Transition in Mid-Life
I was 52 years old when my life was turned upside down. I thought that at this stage of my life, things would be easier. Children had flown the nest, I had a well paid job, a good social life and a wide circle of friends. I enjoyed at least two holidays abroad each year. This essay raises many personal memories, but I have learned a lot and am able to reflect on this time in my life that was challenging on many levels. I am ‘middle-aged’ and have looked at how older people are perceived from a therapeutic point of view.
My story began in December 2006 when I was rushed to hospital and required emergency life-saving surgery.
Events after I arrived at the hospital seemed surreal to me, I was feeling vulnerable and anxious, I was not in control of anything that was happening to me, and I was in shock that this was actually happening to me. I thought I was going to die.
I didn’t die, I woke up in a ward full of pre-op and post-op female amputees, average age 75 years old. I had to force myself to look down to see if my legs were still attached to my body. They were, but not the ones that I recognised after major surgery, but the relief that I still had them was immense.
I could not walk, and found myself totally dependant on nurses for all my basic needs. I am such an independent person and used to doing everything for myself and I found it hard to adjust to this dependency.
I did not like this feeling of not being in control and feeling helpless, and I resolved to get out of that bed and into physiotherapy as soon as possible. I pushed myself harder every day and graduated from a wheelchair to a Zimmer frame to a walking stick in record time, although it would be 3 months before I could walk unaided or drive.
I had to get on with my life and deal with the situation, and started thinking about coping strategies for when I got home from hospital. I could only take a few steps, but I knew I could put things in place that would help my recovery and also give me my independence.
Progress was slow when I came home, I was still dependant on others, like nurses and care workers who came every day. I did get frustrated at times, and although I was off work for six months, I appreciated this second chance I had in life, and I resolved to make the most of it.
One thing was certain, my life would never be the same again, at this stage, I didn’t know how I was going to proceed with what I could do, what I couldn’t do, and more importantly, what would I want to do. Thinking about my age and stage of life was on my mind a lot of the time.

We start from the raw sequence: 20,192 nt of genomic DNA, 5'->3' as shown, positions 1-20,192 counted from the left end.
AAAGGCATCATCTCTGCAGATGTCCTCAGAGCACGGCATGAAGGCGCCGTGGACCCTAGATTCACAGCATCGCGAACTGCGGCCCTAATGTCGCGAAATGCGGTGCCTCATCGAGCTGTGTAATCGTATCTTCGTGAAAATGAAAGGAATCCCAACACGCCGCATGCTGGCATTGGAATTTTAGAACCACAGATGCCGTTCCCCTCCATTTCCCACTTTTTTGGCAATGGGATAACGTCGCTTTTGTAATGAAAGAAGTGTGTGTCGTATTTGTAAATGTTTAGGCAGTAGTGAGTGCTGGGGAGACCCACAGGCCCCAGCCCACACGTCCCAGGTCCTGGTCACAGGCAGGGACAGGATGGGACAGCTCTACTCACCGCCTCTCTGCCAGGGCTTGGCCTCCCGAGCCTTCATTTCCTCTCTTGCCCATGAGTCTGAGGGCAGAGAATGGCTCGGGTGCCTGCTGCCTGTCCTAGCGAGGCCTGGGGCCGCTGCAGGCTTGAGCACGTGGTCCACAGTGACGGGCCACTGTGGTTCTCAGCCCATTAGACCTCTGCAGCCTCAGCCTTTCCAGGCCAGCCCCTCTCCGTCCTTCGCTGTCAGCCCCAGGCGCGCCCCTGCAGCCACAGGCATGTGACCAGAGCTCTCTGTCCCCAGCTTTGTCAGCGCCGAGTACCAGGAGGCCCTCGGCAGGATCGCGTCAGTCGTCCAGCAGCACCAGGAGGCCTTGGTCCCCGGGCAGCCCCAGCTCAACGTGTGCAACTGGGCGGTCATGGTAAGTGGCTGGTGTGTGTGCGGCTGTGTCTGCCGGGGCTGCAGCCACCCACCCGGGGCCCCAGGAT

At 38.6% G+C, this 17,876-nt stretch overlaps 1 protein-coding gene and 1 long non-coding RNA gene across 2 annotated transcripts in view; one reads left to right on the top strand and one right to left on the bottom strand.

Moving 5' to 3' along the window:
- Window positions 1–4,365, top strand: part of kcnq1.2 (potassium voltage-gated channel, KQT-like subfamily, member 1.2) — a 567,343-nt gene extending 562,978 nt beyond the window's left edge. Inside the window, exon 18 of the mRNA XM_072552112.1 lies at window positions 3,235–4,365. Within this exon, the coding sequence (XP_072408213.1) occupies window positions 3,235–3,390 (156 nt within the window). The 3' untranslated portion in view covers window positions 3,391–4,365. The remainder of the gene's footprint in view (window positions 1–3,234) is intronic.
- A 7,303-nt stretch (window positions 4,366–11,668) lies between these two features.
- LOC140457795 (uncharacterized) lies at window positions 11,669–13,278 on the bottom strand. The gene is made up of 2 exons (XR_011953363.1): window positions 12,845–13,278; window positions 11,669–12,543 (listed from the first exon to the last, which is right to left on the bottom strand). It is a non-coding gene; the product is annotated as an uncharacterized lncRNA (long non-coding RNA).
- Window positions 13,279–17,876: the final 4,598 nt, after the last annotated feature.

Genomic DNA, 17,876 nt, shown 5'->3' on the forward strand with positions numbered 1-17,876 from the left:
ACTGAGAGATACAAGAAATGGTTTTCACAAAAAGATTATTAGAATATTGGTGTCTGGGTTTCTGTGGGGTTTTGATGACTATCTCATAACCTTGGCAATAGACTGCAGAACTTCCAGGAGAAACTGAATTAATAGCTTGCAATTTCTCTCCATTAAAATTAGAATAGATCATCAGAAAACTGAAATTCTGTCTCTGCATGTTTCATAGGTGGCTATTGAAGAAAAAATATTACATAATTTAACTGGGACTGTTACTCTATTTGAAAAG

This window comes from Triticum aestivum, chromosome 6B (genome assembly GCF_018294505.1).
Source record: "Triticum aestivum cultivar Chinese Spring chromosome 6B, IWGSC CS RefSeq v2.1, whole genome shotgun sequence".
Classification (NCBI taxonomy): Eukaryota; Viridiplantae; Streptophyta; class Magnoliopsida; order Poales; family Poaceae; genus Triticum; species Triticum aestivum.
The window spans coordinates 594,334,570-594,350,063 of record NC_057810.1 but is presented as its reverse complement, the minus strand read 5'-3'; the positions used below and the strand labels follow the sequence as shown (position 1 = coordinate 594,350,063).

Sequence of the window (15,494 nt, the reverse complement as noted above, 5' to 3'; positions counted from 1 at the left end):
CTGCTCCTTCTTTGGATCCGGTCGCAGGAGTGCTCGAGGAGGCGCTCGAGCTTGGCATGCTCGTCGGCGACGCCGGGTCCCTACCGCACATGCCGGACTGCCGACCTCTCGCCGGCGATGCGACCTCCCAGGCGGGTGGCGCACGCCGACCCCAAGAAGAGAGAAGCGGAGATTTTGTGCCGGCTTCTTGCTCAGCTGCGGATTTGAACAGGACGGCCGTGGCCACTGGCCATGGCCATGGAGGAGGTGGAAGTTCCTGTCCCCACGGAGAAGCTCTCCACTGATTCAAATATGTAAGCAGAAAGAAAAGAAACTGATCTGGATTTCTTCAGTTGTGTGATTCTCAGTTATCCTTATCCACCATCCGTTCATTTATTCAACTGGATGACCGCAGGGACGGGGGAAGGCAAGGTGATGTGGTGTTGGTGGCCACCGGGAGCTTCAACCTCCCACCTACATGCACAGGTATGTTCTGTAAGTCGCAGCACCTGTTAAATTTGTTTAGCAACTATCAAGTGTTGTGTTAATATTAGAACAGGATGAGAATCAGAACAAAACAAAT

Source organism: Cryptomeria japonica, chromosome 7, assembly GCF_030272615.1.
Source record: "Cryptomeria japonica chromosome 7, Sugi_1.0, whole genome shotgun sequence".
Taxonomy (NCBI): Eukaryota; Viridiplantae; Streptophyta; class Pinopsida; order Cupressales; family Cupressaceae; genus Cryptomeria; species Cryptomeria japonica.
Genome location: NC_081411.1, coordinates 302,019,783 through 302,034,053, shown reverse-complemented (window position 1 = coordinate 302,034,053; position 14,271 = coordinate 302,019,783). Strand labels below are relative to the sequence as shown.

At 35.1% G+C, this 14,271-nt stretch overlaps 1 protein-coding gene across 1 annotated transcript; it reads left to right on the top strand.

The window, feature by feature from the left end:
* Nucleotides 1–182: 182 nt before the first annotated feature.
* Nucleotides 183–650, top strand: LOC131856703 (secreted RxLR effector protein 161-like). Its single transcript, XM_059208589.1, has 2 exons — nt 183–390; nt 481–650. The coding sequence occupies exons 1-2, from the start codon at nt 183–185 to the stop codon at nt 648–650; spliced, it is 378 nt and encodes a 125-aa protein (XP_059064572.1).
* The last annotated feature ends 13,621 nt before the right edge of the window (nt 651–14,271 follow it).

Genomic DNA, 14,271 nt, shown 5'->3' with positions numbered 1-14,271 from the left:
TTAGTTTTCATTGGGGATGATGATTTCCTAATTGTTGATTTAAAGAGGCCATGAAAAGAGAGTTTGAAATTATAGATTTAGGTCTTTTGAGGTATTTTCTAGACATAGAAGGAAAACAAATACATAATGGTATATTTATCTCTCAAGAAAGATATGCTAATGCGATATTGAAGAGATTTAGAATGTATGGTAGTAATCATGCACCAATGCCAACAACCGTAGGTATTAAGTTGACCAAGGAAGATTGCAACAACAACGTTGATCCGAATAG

I had to learn to work through the transition period and prepare myself for the new life. I liked this passage and could relate to it as I see myself in the ‘second half’ of life. Bridges (1991) “The homeward journey of life’s second half demands three things of us: First, that we unlearn the whole style of mastering the world that we used to take us through the first half of life. Second, that we resist the longings to abandon the development journey and refuse the invitations to stay forever at some attractive stopping place. Third, that we recognise that it will take real effort to regain the inner “home”. The transitions of life’s second half offer a special kind of opportunity to break with the social conditioning that has carried us successfully this far, and to do something really new and different. It is a season more in tune than the earlier ones, with the deeper promptings of the spirit.
I have done this when two years ago at the age of 55 I made the decision to return to higher education, to realise my dream of becoming a counsellor. Some reactions I get are ‘what are you thinking of at your age’ ‘I don’t know how you can be bothered at your age’.
Ability to understand, apply and evaluate appropriate theory through highlighting development processes.
The historical development of counselling psychology...
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